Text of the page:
Individual Health Insurance Mandates Are Mandates, Not Taxes

Imagine that you are a healthy 30-year-old young man who has a respectable job, makes a good living, but decides, you know what? I am not going to spend $200 or $300 a month for health insurance because I am healthy, I do not need it. But something terrible happens, suddenly you fall into a coma and need it.

Who is going to pay for your coverage? In a society where you accept welfarism and socialism to be the answer, you would expect the government to take care of you. Well, that is exactly how the federal health care system works in that those choices are made for you in the first place through the individual mandate.

Adjusted for inflation, total national health expenditures have risen from $409.6 billion to $4.2551 trillion over the 51-year span of 1970 to 2021. That is almost a 1000% increase. No government health care plan or initiative has solved this problem. For 50 years, these healthcare costs have outpaced inflation every single year.

With the rising costs, healthier individuals would be more likely to opt out of health insurance, since they make fewer claims, and their premiums support the claims of the less healthy. Insurance companies would then raise rates for the less healthy to make up for the lost revenue. That further increases the pressure on healthier individuals to opt out of buying health insurance, which will further increase rates.

Mandated health insurance was intended to end this spiral. The individual mandate was first brought to the mainstream by Massachusetts Governor Mitt Romey in 2006. He characterized the mandate as “the ultimate conservative idea” and that “people have responsibility for their own care, and they don’t look to government to take care of them when they can afford to take care of themselves.” Once a state policy, quickly expanded. In 2010, the Affordable Care Act, coined “Obamacare” created the standard for modern healthcare. The individual mandate was a part of Obamacare, which required Americans to obtain a minimum amount of healthcare coverage if they do not qualify for an exception.

There are many issues with the individual mandate framework. First off, when health care is dumped on the government, it becomes a bureaucracy; then the hospitals and drug companies can charge even higher prices because they know the government will pick up the tab. This applies to all government health care initiatives, not just mandates. Secondly, health insurance companies may raise their rates to extreme levels through collusion because they know that Americans are forced to pay for it. This is unfair, so the government would step in and regulate the price. Instead of market factors deciding the fair premium price in the first place, it adds a double layer of government regulation. Some proponents argue that the individual health insurance mandate is just like the auto insurance mandate that all must pay if they own a vehicle. However, Americans do not have to buy a car or motorcycle if they do not want to. But life is not a product that you can buy and sell, it is something you live with.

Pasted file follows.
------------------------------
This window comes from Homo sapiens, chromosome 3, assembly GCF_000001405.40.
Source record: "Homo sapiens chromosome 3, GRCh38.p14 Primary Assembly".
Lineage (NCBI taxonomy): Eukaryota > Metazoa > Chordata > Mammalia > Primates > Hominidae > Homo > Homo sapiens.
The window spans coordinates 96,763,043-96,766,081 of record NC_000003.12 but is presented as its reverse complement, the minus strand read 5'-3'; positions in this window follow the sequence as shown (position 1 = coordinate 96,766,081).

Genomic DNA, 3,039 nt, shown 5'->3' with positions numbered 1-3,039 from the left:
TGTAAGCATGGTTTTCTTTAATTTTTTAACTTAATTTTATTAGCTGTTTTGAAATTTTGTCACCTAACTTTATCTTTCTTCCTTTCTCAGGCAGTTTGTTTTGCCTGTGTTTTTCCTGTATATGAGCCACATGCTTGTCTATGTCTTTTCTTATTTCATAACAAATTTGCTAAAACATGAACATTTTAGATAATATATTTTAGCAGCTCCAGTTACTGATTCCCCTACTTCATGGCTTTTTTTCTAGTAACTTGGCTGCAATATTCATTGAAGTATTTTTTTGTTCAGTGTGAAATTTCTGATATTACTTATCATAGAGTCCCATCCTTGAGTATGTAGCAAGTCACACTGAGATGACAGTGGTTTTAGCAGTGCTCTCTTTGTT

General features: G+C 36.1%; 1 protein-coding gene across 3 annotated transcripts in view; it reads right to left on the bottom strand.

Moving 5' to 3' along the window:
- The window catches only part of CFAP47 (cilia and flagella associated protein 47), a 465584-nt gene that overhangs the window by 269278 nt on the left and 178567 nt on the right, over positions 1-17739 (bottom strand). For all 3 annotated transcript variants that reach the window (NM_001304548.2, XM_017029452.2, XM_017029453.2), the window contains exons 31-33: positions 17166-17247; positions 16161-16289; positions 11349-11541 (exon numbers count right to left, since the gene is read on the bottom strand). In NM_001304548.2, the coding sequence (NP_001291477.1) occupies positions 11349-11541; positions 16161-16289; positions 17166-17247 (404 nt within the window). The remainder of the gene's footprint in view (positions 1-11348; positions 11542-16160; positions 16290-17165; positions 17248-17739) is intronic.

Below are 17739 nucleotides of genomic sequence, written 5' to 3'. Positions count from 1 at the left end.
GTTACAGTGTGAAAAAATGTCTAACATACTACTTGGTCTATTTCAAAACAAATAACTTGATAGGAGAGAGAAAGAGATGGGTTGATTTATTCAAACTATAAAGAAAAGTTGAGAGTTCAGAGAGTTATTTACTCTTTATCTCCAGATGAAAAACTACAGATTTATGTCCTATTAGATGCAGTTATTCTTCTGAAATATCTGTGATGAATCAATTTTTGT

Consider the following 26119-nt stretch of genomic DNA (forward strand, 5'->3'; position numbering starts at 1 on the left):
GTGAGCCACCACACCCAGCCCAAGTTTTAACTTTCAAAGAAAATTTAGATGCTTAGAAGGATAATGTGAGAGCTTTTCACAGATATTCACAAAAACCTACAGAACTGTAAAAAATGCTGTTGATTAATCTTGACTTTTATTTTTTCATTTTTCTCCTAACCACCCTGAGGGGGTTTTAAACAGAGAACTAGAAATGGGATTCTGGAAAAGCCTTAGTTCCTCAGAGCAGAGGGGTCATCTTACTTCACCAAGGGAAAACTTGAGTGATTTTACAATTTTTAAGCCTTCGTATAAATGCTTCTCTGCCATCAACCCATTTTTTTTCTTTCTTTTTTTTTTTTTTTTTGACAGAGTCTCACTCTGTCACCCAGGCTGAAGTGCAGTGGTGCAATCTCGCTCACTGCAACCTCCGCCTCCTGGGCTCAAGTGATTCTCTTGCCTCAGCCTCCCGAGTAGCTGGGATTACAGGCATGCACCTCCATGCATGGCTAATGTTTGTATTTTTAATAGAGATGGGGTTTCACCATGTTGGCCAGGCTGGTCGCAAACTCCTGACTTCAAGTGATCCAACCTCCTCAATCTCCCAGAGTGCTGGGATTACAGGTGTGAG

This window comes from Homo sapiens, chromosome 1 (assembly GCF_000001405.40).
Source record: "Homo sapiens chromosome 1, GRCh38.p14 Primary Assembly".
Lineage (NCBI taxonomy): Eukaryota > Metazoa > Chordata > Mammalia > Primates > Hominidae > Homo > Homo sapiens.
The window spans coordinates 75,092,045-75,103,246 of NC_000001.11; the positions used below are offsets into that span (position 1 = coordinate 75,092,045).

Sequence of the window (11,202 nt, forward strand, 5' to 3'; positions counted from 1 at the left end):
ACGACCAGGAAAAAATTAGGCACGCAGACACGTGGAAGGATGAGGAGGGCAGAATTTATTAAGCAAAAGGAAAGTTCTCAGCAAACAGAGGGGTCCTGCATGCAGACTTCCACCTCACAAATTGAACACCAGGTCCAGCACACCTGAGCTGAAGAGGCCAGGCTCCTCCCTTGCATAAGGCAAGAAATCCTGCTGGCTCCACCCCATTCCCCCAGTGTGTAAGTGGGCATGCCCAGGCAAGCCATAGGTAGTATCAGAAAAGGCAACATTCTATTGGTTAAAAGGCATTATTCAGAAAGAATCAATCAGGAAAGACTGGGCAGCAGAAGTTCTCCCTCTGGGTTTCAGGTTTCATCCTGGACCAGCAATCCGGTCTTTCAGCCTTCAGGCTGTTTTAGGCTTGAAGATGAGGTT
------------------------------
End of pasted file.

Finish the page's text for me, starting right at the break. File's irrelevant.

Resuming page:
In 2012, National Federation of Independent Business v. Sebelius challenged the individual mandate aspect of the Affordable Care Act, among others. The court case was designed to hopefully settle the validity of ACA for the last time. It instead kicked the can down the road, as the court ruled the government had the right to enforce a tax on those who refuse to pay for private insurance, if it was not coercive. But this tax, no matter how small, was created as a punishment for people who do not purchase health insurance, hence coercion.

Healthcare costs then get spread out across all Americans. Unlike insurance itself, which is a completely voluntary form of risk management, the individual mandates force everyone to “chip in.” A very small percentage of people would get more out of a mandated insurance system than what they put in. In addition to the fraction that subsided the costs for the small percentage, the government, who acts coercive middleman, will take up hidden fees for mandate compliance, enforcement, etc., through taxes. So not only do health insurance abstainers not only run the risk of expensive hospital bills which is their own decision, but they also must pay a tax on it. Essentially, the government closes Door One almost all the way through coercion, while Door Two is wide open, and gives you the “choice” between both.

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